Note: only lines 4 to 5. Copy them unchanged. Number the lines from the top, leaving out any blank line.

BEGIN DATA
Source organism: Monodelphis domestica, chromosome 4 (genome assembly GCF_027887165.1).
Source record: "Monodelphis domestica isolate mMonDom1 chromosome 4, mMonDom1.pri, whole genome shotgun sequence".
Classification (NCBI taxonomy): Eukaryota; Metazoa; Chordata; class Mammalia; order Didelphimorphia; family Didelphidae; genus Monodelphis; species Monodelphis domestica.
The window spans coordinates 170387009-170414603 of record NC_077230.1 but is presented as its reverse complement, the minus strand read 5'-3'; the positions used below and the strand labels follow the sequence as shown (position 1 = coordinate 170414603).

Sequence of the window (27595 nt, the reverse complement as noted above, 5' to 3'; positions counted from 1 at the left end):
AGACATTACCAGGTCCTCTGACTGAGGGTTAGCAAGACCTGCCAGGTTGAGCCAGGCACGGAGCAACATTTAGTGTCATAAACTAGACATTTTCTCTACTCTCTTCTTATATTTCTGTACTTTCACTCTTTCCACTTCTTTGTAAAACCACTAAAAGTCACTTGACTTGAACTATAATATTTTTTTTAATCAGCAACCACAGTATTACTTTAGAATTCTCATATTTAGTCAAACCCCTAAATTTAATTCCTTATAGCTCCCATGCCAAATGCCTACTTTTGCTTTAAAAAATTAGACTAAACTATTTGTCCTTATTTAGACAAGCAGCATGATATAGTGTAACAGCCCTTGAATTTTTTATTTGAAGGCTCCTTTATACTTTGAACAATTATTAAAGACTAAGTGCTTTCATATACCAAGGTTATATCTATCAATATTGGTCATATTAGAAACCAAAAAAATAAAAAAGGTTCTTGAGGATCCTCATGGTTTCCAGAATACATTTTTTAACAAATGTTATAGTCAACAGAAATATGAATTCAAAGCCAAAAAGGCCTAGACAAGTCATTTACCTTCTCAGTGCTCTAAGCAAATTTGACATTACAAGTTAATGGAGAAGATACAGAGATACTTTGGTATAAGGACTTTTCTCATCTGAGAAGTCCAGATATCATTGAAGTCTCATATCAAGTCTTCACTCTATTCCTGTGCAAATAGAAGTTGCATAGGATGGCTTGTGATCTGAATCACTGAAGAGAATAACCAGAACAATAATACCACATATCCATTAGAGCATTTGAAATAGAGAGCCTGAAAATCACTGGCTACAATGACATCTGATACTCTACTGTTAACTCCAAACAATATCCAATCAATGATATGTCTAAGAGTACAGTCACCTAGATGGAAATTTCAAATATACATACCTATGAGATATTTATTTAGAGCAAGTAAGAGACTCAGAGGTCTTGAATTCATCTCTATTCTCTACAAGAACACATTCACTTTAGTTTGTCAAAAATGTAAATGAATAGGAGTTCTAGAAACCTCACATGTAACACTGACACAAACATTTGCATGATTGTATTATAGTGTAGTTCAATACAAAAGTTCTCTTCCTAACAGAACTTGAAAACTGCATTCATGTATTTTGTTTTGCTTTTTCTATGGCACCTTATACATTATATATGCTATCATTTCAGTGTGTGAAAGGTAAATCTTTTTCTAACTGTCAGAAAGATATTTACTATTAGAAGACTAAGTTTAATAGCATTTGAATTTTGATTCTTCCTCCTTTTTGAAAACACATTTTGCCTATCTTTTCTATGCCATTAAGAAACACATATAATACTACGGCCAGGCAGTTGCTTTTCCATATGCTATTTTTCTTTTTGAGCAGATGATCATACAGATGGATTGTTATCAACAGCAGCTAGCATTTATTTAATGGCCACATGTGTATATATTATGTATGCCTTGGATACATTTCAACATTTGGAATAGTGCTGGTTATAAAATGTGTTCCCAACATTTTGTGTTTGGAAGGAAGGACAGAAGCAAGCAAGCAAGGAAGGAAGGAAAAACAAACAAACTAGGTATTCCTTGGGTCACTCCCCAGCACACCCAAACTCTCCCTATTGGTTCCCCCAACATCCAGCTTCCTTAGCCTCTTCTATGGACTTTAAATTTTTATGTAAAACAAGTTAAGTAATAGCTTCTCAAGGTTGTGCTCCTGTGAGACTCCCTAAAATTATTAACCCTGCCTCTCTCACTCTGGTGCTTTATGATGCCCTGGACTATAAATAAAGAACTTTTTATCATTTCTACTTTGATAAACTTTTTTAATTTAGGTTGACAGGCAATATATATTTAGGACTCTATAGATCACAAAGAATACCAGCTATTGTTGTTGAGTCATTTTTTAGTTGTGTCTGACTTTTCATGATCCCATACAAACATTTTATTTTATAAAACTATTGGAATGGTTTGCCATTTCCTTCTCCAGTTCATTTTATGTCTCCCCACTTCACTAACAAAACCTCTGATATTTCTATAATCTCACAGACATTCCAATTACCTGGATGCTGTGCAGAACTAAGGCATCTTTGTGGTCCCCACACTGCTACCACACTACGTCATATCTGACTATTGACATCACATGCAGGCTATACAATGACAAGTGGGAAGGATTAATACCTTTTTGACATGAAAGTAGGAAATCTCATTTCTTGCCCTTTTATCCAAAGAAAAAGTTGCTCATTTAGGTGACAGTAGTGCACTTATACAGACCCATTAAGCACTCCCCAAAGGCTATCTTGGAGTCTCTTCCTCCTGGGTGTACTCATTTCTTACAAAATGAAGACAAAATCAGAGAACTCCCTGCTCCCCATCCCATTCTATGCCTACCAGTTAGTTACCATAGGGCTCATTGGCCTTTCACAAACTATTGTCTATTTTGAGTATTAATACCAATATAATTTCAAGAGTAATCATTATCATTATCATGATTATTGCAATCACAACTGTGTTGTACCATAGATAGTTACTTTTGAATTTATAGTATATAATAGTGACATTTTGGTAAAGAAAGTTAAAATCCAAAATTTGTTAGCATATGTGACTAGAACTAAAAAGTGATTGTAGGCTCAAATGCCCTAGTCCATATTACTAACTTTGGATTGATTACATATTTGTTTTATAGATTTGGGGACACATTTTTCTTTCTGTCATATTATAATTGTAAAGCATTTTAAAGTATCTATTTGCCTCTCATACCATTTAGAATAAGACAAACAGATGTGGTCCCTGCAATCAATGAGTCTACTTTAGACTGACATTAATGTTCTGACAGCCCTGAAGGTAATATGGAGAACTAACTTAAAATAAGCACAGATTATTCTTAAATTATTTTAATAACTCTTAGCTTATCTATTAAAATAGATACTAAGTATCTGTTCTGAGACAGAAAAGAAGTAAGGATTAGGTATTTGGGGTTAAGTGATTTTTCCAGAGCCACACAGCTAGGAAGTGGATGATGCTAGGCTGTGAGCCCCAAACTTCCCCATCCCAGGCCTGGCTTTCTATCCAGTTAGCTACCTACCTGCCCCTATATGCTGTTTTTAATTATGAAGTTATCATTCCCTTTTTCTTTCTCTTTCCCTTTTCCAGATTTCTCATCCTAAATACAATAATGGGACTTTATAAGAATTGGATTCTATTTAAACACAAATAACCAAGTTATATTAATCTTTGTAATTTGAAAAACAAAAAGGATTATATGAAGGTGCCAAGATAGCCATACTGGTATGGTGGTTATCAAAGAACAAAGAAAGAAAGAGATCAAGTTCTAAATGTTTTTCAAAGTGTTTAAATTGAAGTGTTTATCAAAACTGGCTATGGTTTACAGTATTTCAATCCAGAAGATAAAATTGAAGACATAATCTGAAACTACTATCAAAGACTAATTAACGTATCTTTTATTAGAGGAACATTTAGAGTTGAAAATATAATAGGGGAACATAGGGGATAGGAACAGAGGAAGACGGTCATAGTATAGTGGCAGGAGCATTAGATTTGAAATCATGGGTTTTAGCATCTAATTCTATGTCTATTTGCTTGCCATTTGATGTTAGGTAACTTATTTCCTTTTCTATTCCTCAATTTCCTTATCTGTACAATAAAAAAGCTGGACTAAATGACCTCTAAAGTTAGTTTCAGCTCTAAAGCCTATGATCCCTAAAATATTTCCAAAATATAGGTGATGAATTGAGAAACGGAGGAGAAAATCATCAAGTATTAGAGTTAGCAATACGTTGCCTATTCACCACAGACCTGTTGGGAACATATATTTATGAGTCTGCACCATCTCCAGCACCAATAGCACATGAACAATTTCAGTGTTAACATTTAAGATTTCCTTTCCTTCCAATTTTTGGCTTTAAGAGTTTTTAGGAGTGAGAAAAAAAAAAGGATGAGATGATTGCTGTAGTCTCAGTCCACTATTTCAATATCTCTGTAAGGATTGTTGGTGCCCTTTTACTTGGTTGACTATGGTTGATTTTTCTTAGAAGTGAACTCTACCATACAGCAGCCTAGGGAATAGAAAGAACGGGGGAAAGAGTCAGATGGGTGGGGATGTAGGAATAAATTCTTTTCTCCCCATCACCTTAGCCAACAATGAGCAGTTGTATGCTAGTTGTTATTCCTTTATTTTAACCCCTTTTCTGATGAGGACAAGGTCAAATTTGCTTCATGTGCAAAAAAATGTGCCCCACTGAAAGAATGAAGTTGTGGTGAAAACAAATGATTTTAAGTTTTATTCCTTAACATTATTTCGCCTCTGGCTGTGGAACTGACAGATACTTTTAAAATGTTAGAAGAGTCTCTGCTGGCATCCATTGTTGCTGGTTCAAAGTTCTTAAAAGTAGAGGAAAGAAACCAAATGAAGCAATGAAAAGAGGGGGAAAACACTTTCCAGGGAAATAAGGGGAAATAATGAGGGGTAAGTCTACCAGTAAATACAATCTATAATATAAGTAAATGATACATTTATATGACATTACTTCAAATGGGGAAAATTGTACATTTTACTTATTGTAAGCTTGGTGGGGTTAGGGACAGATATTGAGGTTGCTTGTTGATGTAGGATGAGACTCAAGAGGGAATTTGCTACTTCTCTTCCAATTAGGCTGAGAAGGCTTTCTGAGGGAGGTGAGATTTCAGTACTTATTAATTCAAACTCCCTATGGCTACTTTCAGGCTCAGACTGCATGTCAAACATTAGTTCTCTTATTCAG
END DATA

The window spans coordinates 170387009-170414603 of record NC_077230.1 but is presented as its reverse complement, the minus strand read 5'-3'; the positions used below and the strand labels follow the sequence as shown (position 1 = coordinate 170414603).

Sequence of the window (27595 nt, the reverse complement as noted above, 5' to 3'; positions counted from 1 at the left end):